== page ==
4 Enterprise Software Procurement Team Roles IT Needs to Understand

IT staff and their colleagues need to understand the different roles they can play on the enterprise software procurement team.

Miller Heiman’s Sales Methodology provides a useful framework for understanding them. It defines the distinct purchasing roles and outlines the responsibilities of each role. Each team member should understand their role, to ensure they help choose the best technology for the organization.

Here are the four roles of the enterprise software procurement team through the lens of the Miller Heiman framework.

  • Coach or evangelist. Someone in this role champions a particular technology.
  • Economic buyer. The person in this role controls the budget.
  • Technical buyer. People in this role must endorse the product or service.
  • User Buyer. These people will use the product or service.

To these roles of Miller Heiman, the research company Nemertes adds the following additional role:

  • Influencer. While every role in the Miller Heiman framework has influence, some people outside of the official buying team can influence buying decisions, such as mentors, board members, and unofficial leaders. Influencers aren’t officially part of the buying process, but their opinion carries weight.

Coach or evangelist: defenders of new technologies

This is the most important role because someone has to advocate for a brand new purchase to happen. Only something like a license renewal on basic, valued and reasonably priced services advances without a coach.

Every major purchase starts with someone advocating that certain software might do one of the following things:

  • solve problem X;
  • improve process Y; or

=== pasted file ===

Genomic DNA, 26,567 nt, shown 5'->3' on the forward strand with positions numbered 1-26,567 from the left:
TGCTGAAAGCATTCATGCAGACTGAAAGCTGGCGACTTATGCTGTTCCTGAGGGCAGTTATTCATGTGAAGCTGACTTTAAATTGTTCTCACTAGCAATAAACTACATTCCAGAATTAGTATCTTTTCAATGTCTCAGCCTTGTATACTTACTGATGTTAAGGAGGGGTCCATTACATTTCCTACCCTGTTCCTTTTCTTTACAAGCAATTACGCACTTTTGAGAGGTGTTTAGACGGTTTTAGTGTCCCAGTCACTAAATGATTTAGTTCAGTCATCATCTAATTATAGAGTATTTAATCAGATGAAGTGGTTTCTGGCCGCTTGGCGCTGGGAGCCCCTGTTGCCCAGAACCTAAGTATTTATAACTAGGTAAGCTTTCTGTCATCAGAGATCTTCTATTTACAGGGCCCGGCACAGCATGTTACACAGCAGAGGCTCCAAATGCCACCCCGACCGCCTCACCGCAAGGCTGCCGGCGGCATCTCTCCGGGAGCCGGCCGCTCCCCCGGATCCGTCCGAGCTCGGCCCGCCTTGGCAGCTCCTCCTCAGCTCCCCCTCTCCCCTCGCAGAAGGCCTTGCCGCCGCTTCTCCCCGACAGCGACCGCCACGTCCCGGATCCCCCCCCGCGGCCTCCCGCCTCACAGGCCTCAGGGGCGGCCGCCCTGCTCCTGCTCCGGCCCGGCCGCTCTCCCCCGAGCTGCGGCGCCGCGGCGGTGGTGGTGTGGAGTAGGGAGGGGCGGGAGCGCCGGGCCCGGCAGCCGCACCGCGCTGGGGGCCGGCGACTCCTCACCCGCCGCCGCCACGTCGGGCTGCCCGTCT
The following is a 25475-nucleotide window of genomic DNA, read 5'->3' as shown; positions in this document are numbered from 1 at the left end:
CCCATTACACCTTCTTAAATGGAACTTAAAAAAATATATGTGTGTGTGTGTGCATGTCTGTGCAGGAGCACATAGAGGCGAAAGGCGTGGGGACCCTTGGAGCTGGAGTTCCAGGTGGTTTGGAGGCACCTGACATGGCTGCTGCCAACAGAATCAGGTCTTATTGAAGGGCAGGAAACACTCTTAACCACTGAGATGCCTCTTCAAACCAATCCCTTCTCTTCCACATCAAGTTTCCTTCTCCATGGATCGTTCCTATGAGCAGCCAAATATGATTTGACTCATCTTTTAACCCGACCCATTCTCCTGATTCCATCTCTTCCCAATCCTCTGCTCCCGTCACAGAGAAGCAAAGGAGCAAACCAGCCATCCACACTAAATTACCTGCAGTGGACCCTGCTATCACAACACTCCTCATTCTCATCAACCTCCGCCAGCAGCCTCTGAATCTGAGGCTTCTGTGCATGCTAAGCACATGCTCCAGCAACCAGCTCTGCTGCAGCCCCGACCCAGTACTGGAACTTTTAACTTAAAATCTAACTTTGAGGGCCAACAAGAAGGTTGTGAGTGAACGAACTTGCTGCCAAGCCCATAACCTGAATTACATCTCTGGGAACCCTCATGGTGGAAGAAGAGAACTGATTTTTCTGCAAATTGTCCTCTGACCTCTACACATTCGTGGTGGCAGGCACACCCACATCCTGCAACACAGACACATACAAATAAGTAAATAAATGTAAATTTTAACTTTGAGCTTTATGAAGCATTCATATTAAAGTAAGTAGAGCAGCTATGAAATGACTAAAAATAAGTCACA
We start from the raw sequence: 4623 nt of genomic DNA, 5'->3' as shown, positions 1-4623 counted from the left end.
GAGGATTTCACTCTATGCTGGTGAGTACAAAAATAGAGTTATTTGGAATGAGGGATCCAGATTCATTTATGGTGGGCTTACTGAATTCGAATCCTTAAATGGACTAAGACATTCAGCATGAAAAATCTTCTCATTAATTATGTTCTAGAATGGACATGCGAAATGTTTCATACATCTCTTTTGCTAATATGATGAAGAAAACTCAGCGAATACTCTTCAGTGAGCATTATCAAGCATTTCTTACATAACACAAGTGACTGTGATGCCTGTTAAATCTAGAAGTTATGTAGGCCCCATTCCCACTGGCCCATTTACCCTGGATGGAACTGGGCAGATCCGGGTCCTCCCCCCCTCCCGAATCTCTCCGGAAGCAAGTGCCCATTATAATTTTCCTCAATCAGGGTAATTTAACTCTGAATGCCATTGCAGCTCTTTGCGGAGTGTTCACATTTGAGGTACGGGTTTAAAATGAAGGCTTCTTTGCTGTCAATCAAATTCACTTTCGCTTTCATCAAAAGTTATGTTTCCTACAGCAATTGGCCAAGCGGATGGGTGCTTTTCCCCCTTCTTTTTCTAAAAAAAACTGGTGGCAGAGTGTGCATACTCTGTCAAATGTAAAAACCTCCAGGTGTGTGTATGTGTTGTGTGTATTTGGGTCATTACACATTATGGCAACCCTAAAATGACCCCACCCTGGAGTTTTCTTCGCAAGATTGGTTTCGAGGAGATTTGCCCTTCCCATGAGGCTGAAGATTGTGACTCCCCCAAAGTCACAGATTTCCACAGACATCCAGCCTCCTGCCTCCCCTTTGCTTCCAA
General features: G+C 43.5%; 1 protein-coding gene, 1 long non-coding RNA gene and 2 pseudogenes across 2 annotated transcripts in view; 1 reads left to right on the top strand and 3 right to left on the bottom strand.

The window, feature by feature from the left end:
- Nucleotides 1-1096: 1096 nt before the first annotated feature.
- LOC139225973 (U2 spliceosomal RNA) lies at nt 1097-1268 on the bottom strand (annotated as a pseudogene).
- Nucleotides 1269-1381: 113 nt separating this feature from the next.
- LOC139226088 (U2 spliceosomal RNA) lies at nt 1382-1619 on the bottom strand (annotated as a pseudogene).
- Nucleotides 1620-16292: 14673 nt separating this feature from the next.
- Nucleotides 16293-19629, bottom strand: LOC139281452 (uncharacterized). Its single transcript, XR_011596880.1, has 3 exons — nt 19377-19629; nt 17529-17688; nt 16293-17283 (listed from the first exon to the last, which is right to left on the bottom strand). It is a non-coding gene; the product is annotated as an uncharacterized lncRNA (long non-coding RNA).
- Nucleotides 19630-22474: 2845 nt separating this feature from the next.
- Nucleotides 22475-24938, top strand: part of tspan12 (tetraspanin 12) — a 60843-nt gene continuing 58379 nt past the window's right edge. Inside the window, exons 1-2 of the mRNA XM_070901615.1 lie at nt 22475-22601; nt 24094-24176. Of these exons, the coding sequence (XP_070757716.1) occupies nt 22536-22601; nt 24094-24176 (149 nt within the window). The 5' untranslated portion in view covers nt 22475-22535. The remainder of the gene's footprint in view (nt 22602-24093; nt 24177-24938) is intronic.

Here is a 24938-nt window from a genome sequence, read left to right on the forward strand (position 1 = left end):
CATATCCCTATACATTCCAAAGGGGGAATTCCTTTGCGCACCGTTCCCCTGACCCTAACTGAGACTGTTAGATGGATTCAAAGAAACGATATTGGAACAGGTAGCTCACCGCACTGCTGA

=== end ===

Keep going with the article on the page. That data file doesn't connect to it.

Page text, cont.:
• be a cheaper alternative to existing software.

This person can be the CTO or an architect, engineer, analyst or end user. To be successful, an evangelist must offer compelling reasons for the organization to devote staff time and attention to evaluating, acquiring, and deploying software or services. They don’t have to develop a detailed business case before they kick things off, although someone does later in the process.

Economic buyer: finances the technology

The economic buyer has the budget that will pay for the purchase of the technology. Usually, this position gives them veto power over purchases. However, they may not have the ability to authorize the purchase.

A low-cost enterprise software buyer should be an IT professional who understands the following:

  • the sources of income that support the business;
  • the ways IT supports revenue and profit; and
  • the ways the new software will potentially affect revenues and profits.

The economic buyer may not have the authority to approve a large purchase, especially in a small organization. At most, they will have limited discretion, like a few thousand dollars in a small organization, maybe $50,000 in a larger one.

Size isn’t the only factor. The type of IT culture also plays an important role. Companies with conservative IT cultures tend to limit IT spending powers, even for the CIO. On the other hand, companies with aggressive IT cultures are more likely to give IT management significant control over spending.

Those in the economic buyer role can succeed by effectively communicating how the purchase may affect revenue and profit so that those in control of approvals can make the right decision.

Technical buyer: examines the potential for technical and commercial conflicts